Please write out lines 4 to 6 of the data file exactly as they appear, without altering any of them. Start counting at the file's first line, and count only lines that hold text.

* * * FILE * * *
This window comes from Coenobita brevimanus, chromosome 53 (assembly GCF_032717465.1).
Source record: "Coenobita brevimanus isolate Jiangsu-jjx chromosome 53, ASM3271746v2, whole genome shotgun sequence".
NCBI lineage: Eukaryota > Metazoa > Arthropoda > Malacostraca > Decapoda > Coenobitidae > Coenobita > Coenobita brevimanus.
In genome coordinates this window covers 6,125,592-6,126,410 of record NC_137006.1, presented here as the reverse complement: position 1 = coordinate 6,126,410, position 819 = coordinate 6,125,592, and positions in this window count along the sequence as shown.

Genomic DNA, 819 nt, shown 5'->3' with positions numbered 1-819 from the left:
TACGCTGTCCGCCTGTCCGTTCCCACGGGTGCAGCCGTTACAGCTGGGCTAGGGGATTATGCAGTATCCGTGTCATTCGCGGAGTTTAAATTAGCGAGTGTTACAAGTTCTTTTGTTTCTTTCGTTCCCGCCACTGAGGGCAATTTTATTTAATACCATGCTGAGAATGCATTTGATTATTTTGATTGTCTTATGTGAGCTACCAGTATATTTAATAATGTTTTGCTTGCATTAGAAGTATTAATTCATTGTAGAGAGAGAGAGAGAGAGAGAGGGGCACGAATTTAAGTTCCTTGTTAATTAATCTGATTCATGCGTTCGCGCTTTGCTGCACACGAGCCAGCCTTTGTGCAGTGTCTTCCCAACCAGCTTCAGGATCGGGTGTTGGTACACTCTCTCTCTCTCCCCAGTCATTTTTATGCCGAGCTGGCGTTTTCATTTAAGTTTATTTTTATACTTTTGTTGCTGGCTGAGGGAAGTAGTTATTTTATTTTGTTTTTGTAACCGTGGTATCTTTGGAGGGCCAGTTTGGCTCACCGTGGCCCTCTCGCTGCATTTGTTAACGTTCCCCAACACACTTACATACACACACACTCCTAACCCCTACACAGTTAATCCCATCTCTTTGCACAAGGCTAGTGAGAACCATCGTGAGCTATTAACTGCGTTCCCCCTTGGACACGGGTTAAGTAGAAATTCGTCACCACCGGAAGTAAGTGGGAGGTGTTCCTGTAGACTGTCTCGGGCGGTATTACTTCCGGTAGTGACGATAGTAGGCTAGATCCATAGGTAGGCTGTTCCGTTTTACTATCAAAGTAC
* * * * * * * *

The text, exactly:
In genome coordinates this window covers 6,125,592-6,126,410 of record NC_137006.1, presented here as the reverse complement: position 1 = coordinate 6,126,410, position 819 = coordinate 6,125,592, and positions in this window count along the sequence as shown.

Genomic DNA, 819 nt, shown 5'->3' with positions numbered 1-819 from the left:
TACGCTGTCCGCCTGTCCGTTCCCACGGGTGCAGCCGTTACAGCTGGGCTAGGGGATTATGCAGTATCCGTGTCATTCGCGGAGTTTAAATTAGCGAGTGTTACAAGTTCTTTTGTTTCTTTCGTTCCCGCCACTGAGGGCAATTTTATTTAATACCATGCTGAGAATGCATTTGATTATTTTGATTGTCTTATGTGAGCTACCAGTATATTTAATAATGTTTTGCTTGCATTAGAAGTATTAATTCATTGTAGAGAGAGAGAGAGAGAGAGAGGGGCACGAATTTAAGTTCCTTGTTAATTAATCTGATTCATGCGTTCGCGCTTTGCTGCACACGAGCCAGCCTTTGTGCAGTGTCTTCCCAACCAGCTTCAGGATCGGGTGTTGGTACACTCTCTCTCTCTCCCCAGTCATTTTTATGCCGAGCTGGCGTTTTCATTTAAGTTTATTTTTATACTTTTGTTGCTGGCTGAGGGAAGTAGTTATTTTATTTTGTTTTTGTAACCGTGGTATCTTTGGAGGGCCAGTTTGGCTCACCGTGGCCCTCTCGCTGCATTTGTTAACGTTCCCCAACACACTTACATACACACACACTCCTAACCCCTACACAGTTAATCCCATCTCTTTGCACAAGGCTAGTGAGAACCATCGTGAGCTATTAACTGCGTTCCCCCTTGGACACGGGTTAAGTAGAAATTCGTCACCACCGGAAGTAAGTGGGAGGTGTTCCTGTAGACTGTCTCGGGCGGTATTACTTCCGGTAGTGACGATAGTAGGCTAGATCCATAGGTAGGCTGTTCCGTTTTACTATCAAAGTAC